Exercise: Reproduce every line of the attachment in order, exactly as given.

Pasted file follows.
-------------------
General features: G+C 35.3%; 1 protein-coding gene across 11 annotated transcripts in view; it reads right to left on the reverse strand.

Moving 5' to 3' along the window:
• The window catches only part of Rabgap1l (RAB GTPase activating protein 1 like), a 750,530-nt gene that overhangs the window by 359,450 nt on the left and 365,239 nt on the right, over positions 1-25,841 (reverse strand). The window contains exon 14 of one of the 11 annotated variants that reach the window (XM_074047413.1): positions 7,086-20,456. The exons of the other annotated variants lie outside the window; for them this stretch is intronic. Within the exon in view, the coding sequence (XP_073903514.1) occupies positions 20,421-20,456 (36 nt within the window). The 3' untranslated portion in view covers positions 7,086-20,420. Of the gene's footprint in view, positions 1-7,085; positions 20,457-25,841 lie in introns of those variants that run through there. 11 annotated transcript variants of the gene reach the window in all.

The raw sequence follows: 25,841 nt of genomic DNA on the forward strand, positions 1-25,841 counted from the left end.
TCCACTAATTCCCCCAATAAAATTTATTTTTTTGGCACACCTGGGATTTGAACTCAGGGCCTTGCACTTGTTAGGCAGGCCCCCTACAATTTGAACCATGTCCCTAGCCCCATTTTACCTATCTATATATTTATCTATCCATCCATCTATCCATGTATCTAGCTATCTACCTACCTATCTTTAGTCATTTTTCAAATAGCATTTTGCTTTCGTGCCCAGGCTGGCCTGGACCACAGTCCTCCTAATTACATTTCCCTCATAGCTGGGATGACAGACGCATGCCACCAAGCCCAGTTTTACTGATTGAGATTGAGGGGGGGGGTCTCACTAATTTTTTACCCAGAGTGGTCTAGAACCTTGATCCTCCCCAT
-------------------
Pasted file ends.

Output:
General features: G+C 35.3%; 1 protein-coding gene across 11 annotated transcripts in view; it reads right to left on the reverse strand.

Moving 5' to 3' along the window:
• The window catches only part of Rabgap1l (RAB GTPase activating protein 1 like), a 750,530-nt gene that overhangs the window by 359,450 nt on the left and 365,239 nt on the right, over positions 1-25,841 (reverse strand). The window contains exon 14 of one of the 11 annotated variants that reach the window (XM_074047413.1): positions 7,086-20,456. The exons of the other annotated variants lie outside the window; for them this stretch is intronic. Within the exon in view, the coding sequence (XP_073903514.1) occupies positions 20,421-20,456 (36 nt within the window). The 3' untranslated portion in view covers positions 7,086-20,420. Of the gene's footprint in view, positions 1-7,085; positions 20,457-25,841 lie in introns of those variants that run through there. 11 annotated transcript variants of the gene reach the window in all.

The raw sequence follows: 25,841 nt of genomic DNA on the forward strand, positions 1-25,841 counted from the left end.
TCCACTAATTCCCCCAATAAAATTTATTTTTTTGGCACACCTGGGATTTGAACTCAGGGCCTTGCACTTGTTAGGCAGGCCCCCTACAATTTGAACCATGTCCCTAGCCCCATTTTACCTATCTATATATTTATCTATCCATCCATCTATCCATGTATCTAGCTATCTACCTACCTATCTTTAGTCATTTTTCAAATAGCATTTTGCTTTCGTGCCCAGGCTGGCCTGGACCACAGTCCTCCTAATTACATTTCCCTCATAGCTGGGATGACAGACGCATGCCACCAAGCCCAGTTTTACTGATTGAGATTGAGGGGGGGGGTCTCACTAATTTTTTACCCAGAGTGGTCTAGAACCTTGATCCTCCCCAT